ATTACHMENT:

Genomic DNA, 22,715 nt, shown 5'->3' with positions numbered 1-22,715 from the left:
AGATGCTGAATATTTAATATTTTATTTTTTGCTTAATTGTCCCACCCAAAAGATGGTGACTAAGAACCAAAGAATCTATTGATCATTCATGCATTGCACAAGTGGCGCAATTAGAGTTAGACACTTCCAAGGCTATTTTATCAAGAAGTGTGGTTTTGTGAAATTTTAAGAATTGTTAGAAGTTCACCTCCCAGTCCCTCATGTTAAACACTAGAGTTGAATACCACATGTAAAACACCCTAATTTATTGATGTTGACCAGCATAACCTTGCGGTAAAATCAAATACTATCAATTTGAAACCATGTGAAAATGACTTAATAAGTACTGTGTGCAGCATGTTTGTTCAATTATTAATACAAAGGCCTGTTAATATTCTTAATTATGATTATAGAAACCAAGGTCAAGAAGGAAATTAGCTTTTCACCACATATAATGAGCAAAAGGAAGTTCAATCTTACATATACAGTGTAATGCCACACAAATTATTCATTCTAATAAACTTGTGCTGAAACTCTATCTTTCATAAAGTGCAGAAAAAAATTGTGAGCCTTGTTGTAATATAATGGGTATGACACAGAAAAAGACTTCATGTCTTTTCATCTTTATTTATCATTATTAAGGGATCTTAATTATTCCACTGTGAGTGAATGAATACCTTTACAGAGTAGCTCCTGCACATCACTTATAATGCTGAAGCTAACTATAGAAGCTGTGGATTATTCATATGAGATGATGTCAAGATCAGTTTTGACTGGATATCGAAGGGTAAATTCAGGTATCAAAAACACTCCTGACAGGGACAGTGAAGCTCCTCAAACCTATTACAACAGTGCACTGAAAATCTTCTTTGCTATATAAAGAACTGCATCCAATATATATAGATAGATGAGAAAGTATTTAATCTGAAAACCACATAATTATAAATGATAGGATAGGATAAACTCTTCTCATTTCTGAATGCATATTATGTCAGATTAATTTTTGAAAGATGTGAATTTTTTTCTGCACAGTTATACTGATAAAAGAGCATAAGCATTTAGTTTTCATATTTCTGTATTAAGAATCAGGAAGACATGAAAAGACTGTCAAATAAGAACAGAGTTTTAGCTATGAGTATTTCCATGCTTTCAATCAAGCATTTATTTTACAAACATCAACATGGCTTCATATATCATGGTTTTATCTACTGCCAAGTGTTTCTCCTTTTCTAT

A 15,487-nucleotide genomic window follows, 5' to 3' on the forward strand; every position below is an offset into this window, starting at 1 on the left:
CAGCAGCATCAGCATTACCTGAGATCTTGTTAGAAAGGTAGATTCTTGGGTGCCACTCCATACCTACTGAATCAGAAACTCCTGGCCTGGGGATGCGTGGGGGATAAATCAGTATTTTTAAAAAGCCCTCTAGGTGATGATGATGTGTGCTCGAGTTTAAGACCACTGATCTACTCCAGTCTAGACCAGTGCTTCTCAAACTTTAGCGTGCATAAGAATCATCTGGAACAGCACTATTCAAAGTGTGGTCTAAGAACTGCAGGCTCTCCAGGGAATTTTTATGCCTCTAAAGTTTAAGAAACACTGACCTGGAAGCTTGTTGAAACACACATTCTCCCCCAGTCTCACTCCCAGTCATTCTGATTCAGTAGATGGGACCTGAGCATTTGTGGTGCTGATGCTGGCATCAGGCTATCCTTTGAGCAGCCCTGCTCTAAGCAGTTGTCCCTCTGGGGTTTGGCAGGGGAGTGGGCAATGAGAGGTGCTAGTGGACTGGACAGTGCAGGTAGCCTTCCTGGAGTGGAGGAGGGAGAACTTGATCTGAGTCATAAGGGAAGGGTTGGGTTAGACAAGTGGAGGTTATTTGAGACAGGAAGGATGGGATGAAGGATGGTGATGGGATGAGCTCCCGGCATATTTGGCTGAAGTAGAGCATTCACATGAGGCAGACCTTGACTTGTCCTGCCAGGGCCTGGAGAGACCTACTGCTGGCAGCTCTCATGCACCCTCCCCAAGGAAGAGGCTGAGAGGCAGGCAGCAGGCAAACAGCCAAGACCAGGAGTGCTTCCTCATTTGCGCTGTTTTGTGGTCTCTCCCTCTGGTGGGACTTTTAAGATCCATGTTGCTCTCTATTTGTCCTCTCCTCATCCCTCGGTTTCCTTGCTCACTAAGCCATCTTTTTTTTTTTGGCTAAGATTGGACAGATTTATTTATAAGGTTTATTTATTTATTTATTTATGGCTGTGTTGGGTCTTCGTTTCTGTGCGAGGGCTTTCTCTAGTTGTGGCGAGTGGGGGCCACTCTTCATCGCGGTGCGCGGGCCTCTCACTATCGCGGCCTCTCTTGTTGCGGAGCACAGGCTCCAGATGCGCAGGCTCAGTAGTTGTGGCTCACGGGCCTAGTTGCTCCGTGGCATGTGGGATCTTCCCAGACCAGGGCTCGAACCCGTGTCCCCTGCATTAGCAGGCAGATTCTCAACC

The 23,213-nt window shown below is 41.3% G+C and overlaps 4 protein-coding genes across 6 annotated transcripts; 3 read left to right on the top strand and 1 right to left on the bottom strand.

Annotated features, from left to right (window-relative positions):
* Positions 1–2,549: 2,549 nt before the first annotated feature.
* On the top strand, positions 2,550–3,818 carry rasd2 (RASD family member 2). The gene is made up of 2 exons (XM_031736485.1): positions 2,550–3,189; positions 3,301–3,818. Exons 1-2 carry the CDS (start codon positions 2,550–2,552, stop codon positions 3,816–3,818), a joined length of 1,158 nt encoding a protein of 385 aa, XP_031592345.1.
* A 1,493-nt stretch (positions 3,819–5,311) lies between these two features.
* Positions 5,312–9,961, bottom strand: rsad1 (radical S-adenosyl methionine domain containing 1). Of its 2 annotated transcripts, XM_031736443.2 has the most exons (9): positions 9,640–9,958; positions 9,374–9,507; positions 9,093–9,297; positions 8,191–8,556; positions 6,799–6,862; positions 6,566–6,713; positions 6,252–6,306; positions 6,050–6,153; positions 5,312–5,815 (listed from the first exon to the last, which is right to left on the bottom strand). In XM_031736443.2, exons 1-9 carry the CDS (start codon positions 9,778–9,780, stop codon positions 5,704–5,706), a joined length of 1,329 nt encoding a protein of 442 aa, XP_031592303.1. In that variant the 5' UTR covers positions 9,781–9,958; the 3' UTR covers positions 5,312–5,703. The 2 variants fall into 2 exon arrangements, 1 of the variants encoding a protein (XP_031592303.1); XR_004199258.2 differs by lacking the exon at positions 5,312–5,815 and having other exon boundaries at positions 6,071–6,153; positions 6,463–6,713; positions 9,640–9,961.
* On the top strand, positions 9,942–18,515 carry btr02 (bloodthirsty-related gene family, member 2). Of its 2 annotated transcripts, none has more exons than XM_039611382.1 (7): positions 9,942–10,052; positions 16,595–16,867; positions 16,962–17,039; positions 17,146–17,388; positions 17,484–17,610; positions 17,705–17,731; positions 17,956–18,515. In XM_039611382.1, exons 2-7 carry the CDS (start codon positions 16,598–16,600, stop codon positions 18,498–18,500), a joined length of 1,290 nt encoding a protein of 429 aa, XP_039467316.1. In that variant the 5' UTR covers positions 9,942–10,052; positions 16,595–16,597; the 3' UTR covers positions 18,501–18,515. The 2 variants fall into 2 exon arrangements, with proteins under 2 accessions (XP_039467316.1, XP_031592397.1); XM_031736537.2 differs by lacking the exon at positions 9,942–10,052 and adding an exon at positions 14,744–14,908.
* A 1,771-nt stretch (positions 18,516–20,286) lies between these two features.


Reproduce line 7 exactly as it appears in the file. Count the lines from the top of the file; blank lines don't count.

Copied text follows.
* Positions 1–2,549: 2,549 nt before the first annotated feature.